Published in the South China Morning Post, 23 August 2009
Some facts of life, such as work and family obligation, may tie down the freest of spirits. But Paris-based accessory designer Cherry Chau has managed to live out her ideals of freedom. Over the past three decades, the Hong Kong-born woman has carved out a career she likens to “playing” and lived in five cities that she adores.
Cherry Chau, the brand, is an international success, its designs on display at renowned department stores such as Galeries Lafayette in Paris, Selfridges in London and Seibu in Hong Kong. Chau, the woman, has since the age of 17 trotted the globe, driven by love and a search for the finer things in life.
After finishing form five at St Stephen’s College in Stanley, Chau went to Lausanne to read French literature, partly because a “very good-looking” French teacher in Hong Kong had sparked her passion for the language. After that she moved to London to study fashion – because she “loves fabrics”.
After London, she came back to Hong Kong and became a fashion buyer. But it wasn’t long before she was off again – to Geneva, with a Swiss boyfriend.
“Geneva was so much fun. Every day I would go to a gallery to make pottery or ski on the mountain,” Chau recalls.
Her first major career break came when she was back in Hong Kong a married woman with a child. One day, she stumbled upon an antique shop on Hollywood Road, the owner of which was impressed by a necklace she was wearing.
“I told her I made it myself, and she asked me to send her pictures of my designs. So I did,” Chau says. “Later when I revisited the shop, I nearly died! She had a whole bunch of designs that looked exactly like mine.”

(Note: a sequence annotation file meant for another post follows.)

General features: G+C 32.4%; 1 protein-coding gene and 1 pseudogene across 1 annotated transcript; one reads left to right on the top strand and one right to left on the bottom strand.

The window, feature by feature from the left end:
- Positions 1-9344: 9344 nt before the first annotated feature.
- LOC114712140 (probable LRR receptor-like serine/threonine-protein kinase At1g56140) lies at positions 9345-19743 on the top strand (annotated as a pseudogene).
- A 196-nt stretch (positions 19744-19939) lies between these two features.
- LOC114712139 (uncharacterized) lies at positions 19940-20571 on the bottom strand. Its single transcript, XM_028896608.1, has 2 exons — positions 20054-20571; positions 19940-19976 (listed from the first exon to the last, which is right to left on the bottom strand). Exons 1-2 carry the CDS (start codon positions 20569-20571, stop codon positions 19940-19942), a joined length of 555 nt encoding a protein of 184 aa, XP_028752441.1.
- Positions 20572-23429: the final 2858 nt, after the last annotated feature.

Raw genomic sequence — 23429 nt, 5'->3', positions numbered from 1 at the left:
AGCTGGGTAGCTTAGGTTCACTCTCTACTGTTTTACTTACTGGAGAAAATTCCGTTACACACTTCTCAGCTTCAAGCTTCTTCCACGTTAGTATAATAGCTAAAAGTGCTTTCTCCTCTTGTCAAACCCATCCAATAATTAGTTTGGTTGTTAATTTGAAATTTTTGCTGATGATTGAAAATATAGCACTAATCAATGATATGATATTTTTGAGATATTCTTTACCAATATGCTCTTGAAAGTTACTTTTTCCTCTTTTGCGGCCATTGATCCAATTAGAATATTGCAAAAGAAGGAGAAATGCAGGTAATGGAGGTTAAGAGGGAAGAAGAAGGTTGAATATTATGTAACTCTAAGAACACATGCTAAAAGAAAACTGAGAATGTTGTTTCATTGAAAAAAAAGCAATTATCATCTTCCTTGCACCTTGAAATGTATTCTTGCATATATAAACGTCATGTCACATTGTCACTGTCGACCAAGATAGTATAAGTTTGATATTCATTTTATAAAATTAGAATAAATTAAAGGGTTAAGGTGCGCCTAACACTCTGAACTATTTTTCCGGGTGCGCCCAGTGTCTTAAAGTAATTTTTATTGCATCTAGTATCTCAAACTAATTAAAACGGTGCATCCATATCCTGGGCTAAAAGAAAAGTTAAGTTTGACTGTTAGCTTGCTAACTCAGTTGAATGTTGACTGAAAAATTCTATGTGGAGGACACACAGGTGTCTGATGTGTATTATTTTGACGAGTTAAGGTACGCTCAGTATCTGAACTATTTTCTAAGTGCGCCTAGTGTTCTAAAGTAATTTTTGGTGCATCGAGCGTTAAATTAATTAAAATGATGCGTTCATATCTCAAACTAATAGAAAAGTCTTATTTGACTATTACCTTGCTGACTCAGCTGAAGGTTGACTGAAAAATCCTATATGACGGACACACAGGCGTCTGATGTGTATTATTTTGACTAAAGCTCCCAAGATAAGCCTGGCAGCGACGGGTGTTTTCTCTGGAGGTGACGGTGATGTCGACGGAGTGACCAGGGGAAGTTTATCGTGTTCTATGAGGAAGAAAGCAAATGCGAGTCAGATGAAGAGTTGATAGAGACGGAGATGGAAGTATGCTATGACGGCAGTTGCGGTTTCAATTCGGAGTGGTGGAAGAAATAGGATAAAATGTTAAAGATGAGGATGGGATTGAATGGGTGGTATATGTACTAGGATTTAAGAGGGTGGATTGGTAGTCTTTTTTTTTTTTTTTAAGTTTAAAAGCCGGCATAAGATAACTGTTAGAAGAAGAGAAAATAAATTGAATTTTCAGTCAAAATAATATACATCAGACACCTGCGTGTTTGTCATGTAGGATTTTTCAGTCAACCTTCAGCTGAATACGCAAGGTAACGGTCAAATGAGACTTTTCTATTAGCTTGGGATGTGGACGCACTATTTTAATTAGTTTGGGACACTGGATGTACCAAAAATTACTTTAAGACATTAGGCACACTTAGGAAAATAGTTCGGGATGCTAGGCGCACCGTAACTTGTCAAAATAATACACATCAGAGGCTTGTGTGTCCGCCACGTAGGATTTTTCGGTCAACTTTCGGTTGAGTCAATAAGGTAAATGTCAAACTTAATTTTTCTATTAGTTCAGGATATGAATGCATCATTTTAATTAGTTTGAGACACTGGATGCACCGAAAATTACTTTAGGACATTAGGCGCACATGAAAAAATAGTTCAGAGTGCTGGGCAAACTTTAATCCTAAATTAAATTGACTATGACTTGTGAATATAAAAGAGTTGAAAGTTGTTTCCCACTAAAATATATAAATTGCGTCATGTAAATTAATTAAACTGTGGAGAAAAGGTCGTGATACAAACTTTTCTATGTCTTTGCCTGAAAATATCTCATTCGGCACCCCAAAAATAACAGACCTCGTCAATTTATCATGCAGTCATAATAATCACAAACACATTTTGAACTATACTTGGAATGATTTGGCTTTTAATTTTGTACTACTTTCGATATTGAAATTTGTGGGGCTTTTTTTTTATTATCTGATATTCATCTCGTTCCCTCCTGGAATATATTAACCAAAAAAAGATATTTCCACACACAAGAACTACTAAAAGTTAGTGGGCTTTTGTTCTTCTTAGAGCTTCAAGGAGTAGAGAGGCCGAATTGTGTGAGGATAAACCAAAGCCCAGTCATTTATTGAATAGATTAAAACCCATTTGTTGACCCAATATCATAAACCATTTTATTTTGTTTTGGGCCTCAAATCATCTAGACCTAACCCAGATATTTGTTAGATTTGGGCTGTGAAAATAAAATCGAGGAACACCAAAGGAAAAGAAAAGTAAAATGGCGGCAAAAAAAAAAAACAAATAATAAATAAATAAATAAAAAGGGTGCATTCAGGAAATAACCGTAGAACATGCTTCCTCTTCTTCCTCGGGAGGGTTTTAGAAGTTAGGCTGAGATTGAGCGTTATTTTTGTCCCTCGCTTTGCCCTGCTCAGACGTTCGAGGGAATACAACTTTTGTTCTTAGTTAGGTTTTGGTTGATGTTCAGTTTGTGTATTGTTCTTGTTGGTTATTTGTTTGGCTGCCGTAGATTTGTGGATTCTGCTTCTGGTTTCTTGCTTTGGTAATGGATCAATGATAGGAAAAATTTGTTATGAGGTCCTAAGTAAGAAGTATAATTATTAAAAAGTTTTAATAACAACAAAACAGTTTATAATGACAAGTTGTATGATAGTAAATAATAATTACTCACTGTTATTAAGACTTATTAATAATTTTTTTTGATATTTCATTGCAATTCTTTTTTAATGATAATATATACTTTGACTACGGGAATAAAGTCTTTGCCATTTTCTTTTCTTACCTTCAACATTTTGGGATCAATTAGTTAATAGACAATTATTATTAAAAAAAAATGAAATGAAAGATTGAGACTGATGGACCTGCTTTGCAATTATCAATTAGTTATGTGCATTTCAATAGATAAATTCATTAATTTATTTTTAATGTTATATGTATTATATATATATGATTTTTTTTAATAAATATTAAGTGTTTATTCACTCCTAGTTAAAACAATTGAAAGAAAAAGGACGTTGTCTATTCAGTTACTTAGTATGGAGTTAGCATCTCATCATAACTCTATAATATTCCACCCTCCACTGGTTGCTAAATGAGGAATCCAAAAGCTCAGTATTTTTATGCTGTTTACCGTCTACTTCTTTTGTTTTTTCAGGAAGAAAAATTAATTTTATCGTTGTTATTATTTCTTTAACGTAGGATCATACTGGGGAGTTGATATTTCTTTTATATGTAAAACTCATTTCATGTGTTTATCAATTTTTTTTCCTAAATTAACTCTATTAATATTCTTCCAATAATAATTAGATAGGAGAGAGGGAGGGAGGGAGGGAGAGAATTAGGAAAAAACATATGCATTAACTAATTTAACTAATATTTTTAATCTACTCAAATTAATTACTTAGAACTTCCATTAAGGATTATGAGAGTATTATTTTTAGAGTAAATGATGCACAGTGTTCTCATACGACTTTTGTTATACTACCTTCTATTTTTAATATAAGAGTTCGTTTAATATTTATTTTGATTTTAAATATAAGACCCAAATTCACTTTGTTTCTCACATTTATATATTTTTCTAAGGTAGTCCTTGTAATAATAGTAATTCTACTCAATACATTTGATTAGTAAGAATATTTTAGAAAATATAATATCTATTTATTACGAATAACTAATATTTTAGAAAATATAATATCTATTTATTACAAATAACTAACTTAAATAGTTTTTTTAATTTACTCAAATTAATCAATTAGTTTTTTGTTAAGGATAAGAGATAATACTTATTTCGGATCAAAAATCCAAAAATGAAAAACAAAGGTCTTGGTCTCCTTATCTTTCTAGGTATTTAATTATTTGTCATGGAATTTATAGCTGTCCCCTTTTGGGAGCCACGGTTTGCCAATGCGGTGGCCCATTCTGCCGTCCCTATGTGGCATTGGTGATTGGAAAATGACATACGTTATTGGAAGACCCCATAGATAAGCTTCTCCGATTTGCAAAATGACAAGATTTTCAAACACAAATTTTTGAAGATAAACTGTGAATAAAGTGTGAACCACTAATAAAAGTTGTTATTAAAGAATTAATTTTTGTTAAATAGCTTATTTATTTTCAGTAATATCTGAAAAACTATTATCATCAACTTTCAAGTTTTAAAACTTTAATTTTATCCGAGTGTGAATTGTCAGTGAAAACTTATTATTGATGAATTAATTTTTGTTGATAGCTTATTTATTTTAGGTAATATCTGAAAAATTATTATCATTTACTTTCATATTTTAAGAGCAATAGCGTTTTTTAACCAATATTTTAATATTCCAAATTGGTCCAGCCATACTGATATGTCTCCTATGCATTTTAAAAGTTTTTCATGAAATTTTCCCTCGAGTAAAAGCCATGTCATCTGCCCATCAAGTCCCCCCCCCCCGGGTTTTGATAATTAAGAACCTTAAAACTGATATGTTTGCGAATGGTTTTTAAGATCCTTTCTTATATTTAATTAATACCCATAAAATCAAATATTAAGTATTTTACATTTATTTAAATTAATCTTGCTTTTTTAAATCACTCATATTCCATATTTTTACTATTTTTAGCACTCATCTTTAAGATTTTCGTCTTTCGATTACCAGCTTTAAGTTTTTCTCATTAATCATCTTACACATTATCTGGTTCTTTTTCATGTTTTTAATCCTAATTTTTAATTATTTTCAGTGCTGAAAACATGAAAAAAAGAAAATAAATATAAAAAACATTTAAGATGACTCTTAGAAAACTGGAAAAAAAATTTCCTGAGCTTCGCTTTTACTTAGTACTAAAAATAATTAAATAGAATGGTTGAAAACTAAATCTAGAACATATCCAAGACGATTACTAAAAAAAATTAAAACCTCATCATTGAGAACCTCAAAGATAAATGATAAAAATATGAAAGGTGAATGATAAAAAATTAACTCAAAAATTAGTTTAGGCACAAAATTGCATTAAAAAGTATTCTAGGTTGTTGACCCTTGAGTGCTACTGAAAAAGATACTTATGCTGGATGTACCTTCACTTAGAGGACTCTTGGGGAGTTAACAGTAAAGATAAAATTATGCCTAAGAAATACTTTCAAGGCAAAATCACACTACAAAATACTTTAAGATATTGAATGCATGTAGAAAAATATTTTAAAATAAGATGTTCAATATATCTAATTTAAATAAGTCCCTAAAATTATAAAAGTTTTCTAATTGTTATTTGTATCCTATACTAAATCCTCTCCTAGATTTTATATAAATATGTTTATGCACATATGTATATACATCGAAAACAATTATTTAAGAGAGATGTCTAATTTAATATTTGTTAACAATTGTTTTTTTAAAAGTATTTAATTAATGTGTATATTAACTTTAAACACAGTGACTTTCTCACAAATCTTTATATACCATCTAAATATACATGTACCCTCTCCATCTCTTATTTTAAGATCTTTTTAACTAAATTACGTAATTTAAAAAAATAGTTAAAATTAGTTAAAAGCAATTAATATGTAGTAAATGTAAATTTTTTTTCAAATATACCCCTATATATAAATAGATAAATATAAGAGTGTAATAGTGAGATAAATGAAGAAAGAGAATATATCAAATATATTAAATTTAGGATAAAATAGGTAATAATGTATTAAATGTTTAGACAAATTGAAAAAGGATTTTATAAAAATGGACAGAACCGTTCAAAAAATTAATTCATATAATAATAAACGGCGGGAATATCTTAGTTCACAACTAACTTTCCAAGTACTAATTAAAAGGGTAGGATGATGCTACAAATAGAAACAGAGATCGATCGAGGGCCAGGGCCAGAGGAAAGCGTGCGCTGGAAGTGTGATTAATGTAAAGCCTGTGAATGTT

It might be a disheartening experience, but then from it Chau realised her creations could sell, so she pitched them to Lane Crawford, which was to be the launch of her design career. It was around this time that Chau met her second husband, a Frenchman, and they moved to Paris in 1997.
Having lived in the French capital for 12 years, Chau still enjoys the Parisian joie de vivre.
“The joy of living is very important here. And every time I return from a trip, I still discover new things in Paris.”
But nothing can beat Hong Kong when it comes to efficiency, she says. “In Paris, when you want to get things done, people say, ‘Er, maybe tomorrow, or the day after.’ But in Hong Kong, things work. It’s always my hometown, and an international city. I go there several times a years for work and to see my son.”
I’m a free spirit. Not being confined to one place is very important to me.
Such frequent travelling also suits Chau’s “nomadic” style. “I’m a free spirit. Not being confined to one place is very important to me.” So can she be committed to one place? “For a long time? Yes. Forever? No!”